At a recent meeting of the American College of Physicians covered in MedPage Today, Neil Kirschner, PhD reported on the growth of ACOs. Dr. Kirschner is the ACP’s senior associate of regulatory and insurer affairs. He reported that in March, 2012, there were only 136 ACOs that had ACO-style gain-sharing contracts with Medicare, a commercial payer or both. Those ACOs included 91 “hospital-based ACOs” and 45 that were described as “physician-led ACOs.” In the last year, the number of ACOs has almost tripled from 136 to 391. And, significantly, the 202 physician-led ACOs now outnumbers the 189 hospital-based ACOs.
Why are physician-led ACOs growing faster?
The rapid growth of physician-led ACOs makes sense because ACO-style gain-sharing reimbursement arrangements are more favorable to physician organizations than hospitals. When a hospital-based health system enters into an ACO contract, it basically says “if you succeed in reducing the total cost of care (primarily by reducing your own hospital revenue), we’ll give you back a portion of your lost revenue.” That’s reminiscent of the old business joke “we lose money on each unit sold, but we’ll make up for it in volume.” But, from the point of view of a physician organization, particularly a physician organization that emphasizes primary care, the ACO contract basically says “if you do more primary care work to avoid the need for hospitalizations and emergency department visits, we’ll pay you for that extra work and we’ll give you a portion of the money we no longer have to pay to the hospitals.”
So, why would hospital-based organizations ever enter into an ACO-style gain-sharing agreement? Two main reasons.
- First, as a defensive measure. By forming an ACO in which they are involved, they can avoid or delay the formation of a physician-led ACO. It is better to be “doing” than to have it done to you.
- Second, as a way to prepare for a potential future state where providers are bearing far more risk, such as in capitated reimbursement arrangements. It takes a very long time to develop effective population management capabilities, including establishing effective governance, building trust, deploying the right health information technologies and analytic systems, and, most importantly, recruiting and developing human resources that can effectively use data and improve care processes.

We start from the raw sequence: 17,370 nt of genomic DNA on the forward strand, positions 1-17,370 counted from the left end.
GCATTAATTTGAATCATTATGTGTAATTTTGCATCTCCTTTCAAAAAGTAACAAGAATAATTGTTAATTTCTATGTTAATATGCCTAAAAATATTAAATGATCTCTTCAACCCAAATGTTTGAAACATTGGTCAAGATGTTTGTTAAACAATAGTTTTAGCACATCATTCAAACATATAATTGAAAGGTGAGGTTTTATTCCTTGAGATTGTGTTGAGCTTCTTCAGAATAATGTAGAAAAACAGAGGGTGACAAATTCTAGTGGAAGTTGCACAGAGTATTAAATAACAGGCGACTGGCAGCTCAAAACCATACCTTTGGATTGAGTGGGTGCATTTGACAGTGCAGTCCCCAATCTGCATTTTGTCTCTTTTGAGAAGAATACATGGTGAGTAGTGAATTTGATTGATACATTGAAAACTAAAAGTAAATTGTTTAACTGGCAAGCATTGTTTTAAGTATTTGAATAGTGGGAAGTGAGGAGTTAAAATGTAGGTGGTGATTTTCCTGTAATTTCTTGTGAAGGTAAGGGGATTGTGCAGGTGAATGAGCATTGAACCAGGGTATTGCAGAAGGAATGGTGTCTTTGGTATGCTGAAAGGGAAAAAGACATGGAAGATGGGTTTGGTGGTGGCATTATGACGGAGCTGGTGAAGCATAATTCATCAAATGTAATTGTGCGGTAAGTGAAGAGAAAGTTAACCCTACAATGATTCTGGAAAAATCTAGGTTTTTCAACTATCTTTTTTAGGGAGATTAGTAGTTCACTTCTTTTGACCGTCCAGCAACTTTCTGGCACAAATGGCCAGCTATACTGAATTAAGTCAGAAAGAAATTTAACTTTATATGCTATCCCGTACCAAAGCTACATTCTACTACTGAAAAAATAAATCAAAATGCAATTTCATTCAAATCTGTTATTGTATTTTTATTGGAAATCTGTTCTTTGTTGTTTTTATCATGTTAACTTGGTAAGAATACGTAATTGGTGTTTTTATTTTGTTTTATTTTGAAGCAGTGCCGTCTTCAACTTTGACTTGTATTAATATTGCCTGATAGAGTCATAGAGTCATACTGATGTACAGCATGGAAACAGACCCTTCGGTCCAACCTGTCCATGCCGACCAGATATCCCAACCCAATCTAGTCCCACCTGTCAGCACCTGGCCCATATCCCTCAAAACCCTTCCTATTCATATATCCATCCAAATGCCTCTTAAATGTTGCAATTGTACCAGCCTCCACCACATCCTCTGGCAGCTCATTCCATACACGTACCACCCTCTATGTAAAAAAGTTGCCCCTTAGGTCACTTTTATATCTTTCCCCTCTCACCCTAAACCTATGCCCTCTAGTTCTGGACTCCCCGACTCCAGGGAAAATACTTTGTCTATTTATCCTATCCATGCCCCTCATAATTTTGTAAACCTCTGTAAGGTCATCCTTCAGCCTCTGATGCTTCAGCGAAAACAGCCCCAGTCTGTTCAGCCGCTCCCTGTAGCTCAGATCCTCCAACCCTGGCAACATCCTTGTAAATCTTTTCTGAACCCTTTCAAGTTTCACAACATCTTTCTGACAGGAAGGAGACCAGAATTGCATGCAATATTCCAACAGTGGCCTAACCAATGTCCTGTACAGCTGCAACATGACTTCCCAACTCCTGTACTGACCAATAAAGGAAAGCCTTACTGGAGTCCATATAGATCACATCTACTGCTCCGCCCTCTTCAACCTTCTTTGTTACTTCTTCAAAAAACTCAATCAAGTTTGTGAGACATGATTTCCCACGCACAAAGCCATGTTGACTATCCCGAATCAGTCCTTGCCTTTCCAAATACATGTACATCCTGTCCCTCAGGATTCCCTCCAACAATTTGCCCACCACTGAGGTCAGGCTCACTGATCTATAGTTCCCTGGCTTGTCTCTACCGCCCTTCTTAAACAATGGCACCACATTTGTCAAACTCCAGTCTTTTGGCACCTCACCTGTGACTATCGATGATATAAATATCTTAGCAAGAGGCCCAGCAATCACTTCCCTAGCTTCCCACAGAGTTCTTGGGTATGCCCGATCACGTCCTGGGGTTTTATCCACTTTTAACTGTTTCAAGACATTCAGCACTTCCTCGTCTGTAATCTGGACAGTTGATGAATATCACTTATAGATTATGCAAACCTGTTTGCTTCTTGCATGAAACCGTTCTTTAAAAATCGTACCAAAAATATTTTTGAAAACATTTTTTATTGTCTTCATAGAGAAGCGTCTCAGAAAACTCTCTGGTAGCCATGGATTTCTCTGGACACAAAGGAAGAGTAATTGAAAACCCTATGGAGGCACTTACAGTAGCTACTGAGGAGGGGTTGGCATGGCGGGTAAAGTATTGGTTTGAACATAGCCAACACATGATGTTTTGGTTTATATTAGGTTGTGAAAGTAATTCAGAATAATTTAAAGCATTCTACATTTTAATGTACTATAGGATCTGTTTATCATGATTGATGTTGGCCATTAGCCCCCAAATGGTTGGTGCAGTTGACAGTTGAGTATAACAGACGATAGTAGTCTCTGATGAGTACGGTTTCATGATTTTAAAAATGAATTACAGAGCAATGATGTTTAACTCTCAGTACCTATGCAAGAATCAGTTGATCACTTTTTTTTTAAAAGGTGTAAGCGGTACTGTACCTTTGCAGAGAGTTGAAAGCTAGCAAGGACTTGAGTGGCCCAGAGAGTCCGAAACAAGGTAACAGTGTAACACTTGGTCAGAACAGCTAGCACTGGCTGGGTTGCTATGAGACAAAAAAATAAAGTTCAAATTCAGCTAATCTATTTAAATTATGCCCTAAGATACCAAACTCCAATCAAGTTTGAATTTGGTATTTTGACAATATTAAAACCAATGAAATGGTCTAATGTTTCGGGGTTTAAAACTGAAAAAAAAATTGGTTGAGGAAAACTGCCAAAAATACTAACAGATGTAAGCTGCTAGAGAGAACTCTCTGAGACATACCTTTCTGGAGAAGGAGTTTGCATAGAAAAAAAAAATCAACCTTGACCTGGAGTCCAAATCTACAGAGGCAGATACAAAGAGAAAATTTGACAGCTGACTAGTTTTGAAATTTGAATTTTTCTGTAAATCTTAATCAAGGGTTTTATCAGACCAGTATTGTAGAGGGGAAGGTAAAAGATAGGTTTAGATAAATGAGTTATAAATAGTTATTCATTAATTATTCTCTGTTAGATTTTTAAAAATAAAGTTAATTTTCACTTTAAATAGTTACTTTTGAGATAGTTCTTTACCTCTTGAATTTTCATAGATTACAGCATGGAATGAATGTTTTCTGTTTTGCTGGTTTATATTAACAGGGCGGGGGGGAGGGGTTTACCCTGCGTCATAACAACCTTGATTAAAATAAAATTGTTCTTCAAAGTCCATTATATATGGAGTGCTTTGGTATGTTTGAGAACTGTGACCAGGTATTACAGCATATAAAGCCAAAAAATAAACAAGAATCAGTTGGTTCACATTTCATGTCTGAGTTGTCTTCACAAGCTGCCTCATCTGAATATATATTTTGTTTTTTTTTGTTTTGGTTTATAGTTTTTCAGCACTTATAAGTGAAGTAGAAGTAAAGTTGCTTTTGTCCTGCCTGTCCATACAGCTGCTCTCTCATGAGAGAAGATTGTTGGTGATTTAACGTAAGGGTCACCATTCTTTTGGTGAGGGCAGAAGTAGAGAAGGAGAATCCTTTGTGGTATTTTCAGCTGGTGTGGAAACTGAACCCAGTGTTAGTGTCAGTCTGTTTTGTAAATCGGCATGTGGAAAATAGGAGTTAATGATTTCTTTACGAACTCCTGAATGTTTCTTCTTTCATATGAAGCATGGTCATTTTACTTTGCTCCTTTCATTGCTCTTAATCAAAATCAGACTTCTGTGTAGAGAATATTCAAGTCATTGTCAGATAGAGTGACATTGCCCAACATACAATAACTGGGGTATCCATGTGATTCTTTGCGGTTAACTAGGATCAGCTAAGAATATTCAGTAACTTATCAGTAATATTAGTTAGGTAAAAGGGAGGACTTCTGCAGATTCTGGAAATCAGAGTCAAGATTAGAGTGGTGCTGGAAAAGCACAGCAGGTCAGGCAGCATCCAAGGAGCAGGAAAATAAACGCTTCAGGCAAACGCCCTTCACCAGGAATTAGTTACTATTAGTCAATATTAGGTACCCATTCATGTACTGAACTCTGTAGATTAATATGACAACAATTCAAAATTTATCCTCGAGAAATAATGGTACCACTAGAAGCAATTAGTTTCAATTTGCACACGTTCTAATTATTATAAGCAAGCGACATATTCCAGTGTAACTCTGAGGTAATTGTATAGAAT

Ambiguous ACO Terminology
Finally, a note about the use of the term “ACO” and ACO growth statistics.
Many people get confused about the definition of ACO. Some argue that an ACO is, by definition a specific type of Medicare reimbursement arrangement, the Medicare Shared Savings Program (MSSP), created by the Affordable Care Act (ACA). But, I don’t agree that the term “ACO” defines a type of contract, and that the term ACO only refers to Medicare. The “O” is for organization. On its face, the term refers to a type of organization, not to a type of contract. When people generate statistics about ACOs, they should be counting organizations, not gain-sharing contracts.
I consider a provider organization to be an ACO if:
- It includes primary care physicians, and
- It has or plans to enter into at least one contractual arrangement where the provider organization takes responsibility for an attributed population of patients, and bears at least some risk for quality and economic performance
In common use, people are most likely to refer to a provider organization as an ACO if at least one such contractual arrangement includes a fee for service component with some risk sharing that includes at least some up-side opportunity to share in savings. The Medicare MSSP and Pioneer ACO contractual arrangements are just prominent examples of such contracts, not limiting to the definition of ACO. Because of that fee-for-service connotation, people don’t tend to describe a staff-model HMO as an ACO, even though they meet the definition I proposed above.
Furthermore, when categorizing ACOs, it is important that the categories are mutually exclusive. The term “physician-led” seems to refer to an attribute of the governance of the ACO, such as whether the person serving as the CEO is a physician or whether the majority of the shares or votes on the board of directors are controlled by physicians or by people that are employed by physician organizations. The term “hospital-based” seems to refer to whether the provider organizations that own the ACO include at least one hospital or hospital-based health system. An ACO can include a hospital as a co-owner and still be “physician-led.” Therefore, there is inherent ambiguity in the statistics comparing the number of physician-led to hospital-based ACOs.